Monday, February 8, 2010


Although we live in these times of mass consumption it was still rather frightening to hear that according to a recent poll the number of people who believe global warming is happening and due to our behaviours despite so much visible evidence is shrinking rather than rising.    We are in danger of consuming ourselves.

Is it my sub-conscious working overtime since in the last year my collection of stuff that people would otherwise discard is growing?    Who knows when one might have a need for a lidded plastic bucket or a whatnot.   A 16" piece of 2x4?  A narrow inflexible wicker basket?

It was overwhelming recently on a visit to the tip to find people had dumped, ready for landfill, items that would make the Staffordshire Hoard look piddling.   Keith Arnatt's rubbish dump photo's would be unrecognizable at my local dump full of decent usable furniture.   With not even a meagre attempt at disguise, you know - like a broken back, no drawers or badly soiled seat.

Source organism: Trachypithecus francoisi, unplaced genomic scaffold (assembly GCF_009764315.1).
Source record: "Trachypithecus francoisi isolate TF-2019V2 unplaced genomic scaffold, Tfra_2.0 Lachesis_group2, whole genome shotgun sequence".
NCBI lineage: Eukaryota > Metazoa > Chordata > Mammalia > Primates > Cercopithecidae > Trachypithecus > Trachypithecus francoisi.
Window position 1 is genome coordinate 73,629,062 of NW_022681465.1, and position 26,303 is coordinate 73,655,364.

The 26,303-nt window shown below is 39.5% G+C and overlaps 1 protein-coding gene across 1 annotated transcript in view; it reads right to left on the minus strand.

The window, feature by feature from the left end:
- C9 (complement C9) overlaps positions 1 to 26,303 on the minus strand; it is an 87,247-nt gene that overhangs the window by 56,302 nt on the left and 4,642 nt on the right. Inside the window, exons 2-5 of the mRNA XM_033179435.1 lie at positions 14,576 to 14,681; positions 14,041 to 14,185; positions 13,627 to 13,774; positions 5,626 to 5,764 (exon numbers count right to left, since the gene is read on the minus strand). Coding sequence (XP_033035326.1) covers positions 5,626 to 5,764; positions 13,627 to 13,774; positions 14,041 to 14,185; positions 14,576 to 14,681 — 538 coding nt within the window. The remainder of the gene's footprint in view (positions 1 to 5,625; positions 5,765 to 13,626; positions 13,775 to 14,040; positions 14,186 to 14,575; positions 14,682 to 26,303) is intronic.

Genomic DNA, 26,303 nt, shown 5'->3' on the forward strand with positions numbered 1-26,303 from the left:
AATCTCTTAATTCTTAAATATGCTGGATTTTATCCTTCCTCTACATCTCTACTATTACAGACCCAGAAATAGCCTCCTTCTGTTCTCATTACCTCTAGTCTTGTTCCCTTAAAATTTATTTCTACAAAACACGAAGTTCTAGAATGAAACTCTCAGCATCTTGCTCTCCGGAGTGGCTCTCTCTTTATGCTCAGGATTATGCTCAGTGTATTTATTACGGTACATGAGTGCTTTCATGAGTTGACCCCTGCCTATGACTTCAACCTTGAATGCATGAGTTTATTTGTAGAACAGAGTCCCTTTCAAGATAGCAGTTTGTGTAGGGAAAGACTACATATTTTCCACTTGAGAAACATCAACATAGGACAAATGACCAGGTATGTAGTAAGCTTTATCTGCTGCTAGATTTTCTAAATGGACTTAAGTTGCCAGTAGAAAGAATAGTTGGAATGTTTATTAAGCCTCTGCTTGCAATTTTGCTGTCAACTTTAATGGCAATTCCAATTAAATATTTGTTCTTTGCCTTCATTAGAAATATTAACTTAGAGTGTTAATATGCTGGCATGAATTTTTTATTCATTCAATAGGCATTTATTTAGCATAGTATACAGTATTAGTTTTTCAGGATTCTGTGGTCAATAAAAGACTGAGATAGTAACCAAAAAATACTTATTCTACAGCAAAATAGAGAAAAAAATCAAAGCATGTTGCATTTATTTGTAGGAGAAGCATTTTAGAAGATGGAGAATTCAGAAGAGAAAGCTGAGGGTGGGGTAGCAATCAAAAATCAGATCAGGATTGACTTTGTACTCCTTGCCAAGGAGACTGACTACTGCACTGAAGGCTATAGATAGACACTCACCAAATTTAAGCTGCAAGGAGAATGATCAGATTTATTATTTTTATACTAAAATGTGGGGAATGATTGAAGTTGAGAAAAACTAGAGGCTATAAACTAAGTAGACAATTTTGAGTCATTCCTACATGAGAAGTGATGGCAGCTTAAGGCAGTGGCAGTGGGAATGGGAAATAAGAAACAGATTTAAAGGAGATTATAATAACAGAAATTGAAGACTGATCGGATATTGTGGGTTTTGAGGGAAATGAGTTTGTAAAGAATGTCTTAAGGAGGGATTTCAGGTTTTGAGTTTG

We used to have (and still occasionally do) an unspoken policy here that if you no longer wanted a thing you'd put it on the pavement and within minutes someone would take it.   My ironing board arrived in that way, not that I ever iron anything but someone might want to when they visit.   If on the incredibly rare occasion something is in need of flattening in my home it is neatly folded and sat on.

A younger me never appreciated my Mum's habit of bringing home the most unlikely of finds, ironically thinking they were fit only for a museum (or the rubbish dump).  Taste and appreciation strangely grew with age so I find myself busy collecting some of the things she has collected and a lot more besides because they intrigue me and perhaps to save them from extinction/destruction by the toxic seeping waste they might otherwise be languishing next to and/or contributing to.